By Lynne Margolis
(LSM Jan 2014/vol. 7 – issue 1)
From Mumford & Sons’ Album of the Year Grammy Award to the Coen Brothers’ folk-filled, T Bone Burnett-soundtracked film, Inside Llewyn Davis, 2013 sure seemed like the Year of Americana. And nowhere was that more evident than during the Americana Music Association’s Festival & Conference, held Sept. 16-22 in Nashville.
In its 14th year, the event experienced an adolescent growth spurt — in both attendance (1,500 registered conference goers represented a 20 percent increase over 2012 — and that doesn’t include festival wristband buyers) and configuration. For the first time, events spilled into East Nashville (where Lone Star Music’s bash at the Groove record store featured Amanda Shires, the Bottle Rockets and Mike Stinson), and the 12th annual Honors & Awards show sold out the Ryman Auditorium.
Vets Emmylou Harris and Rodney Crowell earned Duo/Group of the Year and the top award, Album of the Year, for Old Yellow Moon. First-time nominees Shovels & Rope got Emerging Artist of the Year and Song of the Year awards, the latter for “Birmingham,” from their also-nominated album, O’ Be Joyful. Guitarist Larry Campbell was named Instrumentalist of the Year and Dwight Yoakam, Artist of the Year. Lifetime Achievement awards went to Hank Williams (President’s Award); Robert Hunter (songwriting); Dr. John (performance); Arhoolie Records founder Chris Strachwitz (executive); and Duane Eddy (instrumentalist). Old Crow Medicine Show received the Trailblazer Award and Stephen Stills received the Spirit of Americana Freedom of Speech Award.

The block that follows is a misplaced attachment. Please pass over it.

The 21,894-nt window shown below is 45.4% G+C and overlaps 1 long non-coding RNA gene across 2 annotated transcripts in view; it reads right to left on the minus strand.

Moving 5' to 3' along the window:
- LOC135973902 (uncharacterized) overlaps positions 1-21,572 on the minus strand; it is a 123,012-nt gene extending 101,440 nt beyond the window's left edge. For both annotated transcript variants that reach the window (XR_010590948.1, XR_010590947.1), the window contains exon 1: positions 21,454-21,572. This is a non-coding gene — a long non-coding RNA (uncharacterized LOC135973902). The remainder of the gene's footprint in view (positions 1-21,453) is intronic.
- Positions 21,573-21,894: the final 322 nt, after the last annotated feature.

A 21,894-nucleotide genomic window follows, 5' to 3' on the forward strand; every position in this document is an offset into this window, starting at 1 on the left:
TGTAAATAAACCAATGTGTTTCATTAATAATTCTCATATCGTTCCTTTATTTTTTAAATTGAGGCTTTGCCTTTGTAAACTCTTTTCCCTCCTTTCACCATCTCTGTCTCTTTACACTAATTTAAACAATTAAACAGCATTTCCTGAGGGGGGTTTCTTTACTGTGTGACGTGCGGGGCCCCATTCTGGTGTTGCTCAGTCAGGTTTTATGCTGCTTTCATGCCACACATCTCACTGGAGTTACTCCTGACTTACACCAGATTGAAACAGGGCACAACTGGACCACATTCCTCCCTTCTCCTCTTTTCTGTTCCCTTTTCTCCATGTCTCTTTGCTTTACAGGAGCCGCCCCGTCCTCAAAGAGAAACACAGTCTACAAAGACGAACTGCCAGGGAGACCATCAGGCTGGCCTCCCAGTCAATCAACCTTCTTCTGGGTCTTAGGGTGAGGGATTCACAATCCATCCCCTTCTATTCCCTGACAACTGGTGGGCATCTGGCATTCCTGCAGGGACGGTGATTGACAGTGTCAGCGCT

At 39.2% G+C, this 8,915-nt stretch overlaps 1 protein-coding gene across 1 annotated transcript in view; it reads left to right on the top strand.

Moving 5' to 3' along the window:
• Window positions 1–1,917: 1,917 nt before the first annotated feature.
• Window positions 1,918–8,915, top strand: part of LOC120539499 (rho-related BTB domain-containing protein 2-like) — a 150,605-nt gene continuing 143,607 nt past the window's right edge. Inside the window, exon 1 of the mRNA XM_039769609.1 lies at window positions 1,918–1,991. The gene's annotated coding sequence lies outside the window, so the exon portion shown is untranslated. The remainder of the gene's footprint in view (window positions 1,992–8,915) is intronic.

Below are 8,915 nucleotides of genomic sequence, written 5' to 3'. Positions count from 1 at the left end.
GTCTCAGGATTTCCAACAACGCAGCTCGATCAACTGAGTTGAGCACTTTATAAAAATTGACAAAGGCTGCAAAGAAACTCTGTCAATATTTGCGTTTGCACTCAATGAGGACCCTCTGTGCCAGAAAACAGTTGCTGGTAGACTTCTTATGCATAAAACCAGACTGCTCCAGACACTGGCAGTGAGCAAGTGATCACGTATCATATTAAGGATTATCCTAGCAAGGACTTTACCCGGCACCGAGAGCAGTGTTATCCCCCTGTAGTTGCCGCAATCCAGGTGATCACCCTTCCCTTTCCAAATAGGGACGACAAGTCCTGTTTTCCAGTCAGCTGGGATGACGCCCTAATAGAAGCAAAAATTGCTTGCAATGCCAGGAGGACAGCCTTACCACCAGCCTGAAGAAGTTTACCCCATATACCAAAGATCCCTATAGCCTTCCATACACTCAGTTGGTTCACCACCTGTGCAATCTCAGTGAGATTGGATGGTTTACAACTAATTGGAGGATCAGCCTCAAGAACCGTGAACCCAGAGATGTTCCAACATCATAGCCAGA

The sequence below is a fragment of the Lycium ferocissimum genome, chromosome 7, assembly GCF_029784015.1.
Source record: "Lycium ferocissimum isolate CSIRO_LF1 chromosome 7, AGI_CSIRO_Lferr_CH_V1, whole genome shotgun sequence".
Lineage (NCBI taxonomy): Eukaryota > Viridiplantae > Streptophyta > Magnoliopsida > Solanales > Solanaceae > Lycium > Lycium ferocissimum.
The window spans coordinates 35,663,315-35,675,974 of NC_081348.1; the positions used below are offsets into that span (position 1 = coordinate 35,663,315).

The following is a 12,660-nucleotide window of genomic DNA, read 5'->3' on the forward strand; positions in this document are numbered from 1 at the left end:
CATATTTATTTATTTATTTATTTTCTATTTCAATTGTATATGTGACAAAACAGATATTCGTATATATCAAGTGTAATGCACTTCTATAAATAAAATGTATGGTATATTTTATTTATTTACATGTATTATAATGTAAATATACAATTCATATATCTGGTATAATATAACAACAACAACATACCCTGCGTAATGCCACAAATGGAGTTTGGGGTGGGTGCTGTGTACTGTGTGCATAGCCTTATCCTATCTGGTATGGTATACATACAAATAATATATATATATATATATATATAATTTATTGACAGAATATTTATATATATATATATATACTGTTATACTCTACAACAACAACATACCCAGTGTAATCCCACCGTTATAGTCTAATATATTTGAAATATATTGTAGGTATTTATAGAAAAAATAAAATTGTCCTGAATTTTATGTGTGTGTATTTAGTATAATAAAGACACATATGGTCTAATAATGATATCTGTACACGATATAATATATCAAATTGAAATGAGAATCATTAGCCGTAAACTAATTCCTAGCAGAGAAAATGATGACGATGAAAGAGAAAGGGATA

“I’m going to do the best thing that anyone called an icon can do — shut up and sing,” Stills said. Then he delivered an incendiary “For What It’s Worth” with Kenny Wayne Shepherd and presenter/Buffalo Springfield bandmate Richie Furay, giving a momentary break to the all-star house band led by Buddy Miller (aka executive music producer of ABC-TV’s Nashville).
“That was an out-of-body exper-ience,” Rosanne Cash said afterward. They happen often at the AMA’s annual gathering, at which events such as Ed Helms’ the Bluegrass Situation Midnight Windup continue to celebrate legends and nurture newcomers in the folk, blues, bluegrass, and country traditions that form Americana’s roots. And for now, at least, it’s still intimate and democratic enough to make sitting next to the main Nashville-AMA music man at the Sunday-morning gospel brunch no more unusual than eating waffles with chicken.